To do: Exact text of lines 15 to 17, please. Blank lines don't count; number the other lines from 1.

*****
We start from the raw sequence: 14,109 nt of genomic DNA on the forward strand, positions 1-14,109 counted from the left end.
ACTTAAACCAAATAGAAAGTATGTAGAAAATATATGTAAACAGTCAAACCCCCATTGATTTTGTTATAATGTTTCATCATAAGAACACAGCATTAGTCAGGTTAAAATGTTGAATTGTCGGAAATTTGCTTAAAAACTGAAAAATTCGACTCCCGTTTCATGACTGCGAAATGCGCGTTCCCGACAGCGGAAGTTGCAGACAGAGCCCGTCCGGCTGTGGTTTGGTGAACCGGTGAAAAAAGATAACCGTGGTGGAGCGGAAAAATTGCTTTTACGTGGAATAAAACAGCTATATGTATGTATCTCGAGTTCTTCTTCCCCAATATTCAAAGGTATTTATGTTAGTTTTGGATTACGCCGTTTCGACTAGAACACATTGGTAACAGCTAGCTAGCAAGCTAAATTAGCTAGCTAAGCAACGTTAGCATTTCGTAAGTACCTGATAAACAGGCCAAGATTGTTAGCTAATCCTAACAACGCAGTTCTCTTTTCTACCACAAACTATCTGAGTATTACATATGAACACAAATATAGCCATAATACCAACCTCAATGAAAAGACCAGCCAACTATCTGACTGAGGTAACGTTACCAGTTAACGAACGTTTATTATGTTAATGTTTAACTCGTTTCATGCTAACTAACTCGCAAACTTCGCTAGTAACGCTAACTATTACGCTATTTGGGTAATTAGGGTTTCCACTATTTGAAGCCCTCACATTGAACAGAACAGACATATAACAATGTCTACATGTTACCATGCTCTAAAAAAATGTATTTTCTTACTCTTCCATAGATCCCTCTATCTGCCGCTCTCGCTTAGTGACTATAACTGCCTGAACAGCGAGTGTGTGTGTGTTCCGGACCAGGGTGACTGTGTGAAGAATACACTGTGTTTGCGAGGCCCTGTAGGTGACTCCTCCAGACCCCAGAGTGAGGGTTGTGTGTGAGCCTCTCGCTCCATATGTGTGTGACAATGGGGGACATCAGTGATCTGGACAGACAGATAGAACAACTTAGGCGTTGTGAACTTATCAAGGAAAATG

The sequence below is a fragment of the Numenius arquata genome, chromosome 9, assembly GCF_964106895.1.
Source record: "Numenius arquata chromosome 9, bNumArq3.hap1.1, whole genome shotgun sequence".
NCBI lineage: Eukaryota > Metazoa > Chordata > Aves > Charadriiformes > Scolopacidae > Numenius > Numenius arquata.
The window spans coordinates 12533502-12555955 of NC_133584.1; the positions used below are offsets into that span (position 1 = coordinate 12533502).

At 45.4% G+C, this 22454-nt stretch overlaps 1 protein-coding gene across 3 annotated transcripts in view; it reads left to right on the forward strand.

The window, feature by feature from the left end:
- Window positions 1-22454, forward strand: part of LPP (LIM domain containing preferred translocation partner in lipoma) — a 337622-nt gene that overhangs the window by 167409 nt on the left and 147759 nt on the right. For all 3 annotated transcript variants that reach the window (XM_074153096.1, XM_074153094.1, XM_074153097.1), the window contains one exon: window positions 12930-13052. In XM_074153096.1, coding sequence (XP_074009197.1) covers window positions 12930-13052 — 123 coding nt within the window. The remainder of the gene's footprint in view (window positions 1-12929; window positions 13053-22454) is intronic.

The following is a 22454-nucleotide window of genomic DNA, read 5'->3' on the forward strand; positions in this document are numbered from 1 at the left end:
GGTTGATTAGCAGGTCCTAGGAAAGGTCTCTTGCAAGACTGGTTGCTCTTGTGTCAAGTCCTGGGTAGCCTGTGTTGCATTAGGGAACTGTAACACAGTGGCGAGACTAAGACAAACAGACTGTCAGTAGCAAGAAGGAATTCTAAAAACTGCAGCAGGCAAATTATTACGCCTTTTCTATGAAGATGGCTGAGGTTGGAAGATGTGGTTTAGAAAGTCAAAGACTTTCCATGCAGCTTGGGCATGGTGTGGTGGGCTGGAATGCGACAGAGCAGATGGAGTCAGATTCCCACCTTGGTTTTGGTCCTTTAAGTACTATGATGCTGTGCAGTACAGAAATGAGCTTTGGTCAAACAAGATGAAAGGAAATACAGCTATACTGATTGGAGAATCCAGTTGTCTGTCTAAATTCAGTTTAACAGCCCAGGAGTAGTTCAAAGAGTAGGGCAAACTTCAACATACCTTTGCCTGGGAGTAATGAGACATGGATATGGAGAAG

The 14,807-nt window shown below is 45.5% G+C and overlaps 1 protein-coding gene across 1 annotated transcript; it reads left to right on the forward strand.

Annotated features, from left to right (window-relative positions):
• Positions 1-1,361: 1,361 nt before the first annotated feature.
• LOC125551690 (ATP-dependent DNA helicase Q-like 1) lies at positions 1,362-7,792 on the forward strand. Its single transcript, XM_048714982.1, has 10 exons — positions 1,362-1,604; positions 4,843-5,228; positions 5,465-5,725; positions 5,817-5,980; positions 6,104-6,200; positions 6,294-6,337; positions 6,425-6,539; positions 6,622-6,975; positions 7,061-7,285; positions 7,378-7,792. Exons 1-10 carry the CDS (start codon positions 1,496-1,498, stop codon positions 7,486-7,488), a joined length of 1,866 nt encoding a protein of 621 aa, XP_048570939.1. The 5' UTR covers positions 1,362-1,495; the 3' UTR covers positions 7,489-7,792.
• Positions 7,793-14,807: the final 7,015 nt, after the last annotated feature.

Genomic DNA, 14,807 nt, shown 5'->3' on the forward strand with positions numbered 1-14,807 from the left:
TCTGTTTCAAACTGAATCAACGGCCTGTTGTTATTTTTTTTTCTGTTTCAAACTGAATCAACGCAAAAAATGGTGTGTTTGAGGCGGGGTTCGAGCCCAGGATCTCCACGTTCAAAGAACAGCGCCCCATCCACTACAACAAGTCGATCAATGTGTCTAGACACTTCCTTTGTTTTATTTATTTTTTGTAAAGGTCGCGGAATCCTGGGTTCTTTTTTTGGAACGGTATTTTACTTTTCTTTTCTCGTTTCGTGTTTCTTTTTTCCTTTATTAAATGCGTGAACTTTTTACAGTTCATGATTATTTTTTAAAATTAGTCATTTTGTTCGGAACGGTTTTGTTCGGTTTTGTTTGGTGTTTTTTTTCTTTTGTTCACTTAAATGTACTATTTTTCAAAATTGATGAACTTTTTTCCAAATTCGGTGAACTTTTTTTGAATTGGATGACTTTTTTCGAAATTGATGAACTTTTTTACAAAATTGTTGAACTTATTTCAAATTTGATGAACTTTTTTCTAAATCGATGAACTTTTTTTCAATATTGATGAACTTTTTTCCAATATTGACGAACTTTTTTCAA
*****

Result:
• LOC125551690 (ATP-dependent DNA helicase Q-like 1) lies at positions 1,362-7,792 on the forward strand. Its single transcript, XM_048714982.1, has 10 exons — positions 1,362-1,604; positions 4,843-5,228; positions 5,465-5,725; positions 5,817-5,980; positions 6,104-6,200; positions 6,294-6,337; positions 6,425-6,539; positions 6,622-6,975; positions 7,061-7,285; positions 7,378-7,792. Exons 1-10 carry the CDS (start codon positions 1,496-1,498, stop codon positions 7,486-7,488), a joined length of 1,866 nt encoding a protein of 621 aa, XP_048570939.1. The 5' UTR covers positions 1,362-1,495; the 3' UTR covers positions 7,489-7,792.
• Positions 7,793-14,807: the final 7,015 nt, after the last annotated feature.

Genomic DNA, 14,807 nt, shown 5'->3' on the forward strand with positions numbered 1-14,807 from the left: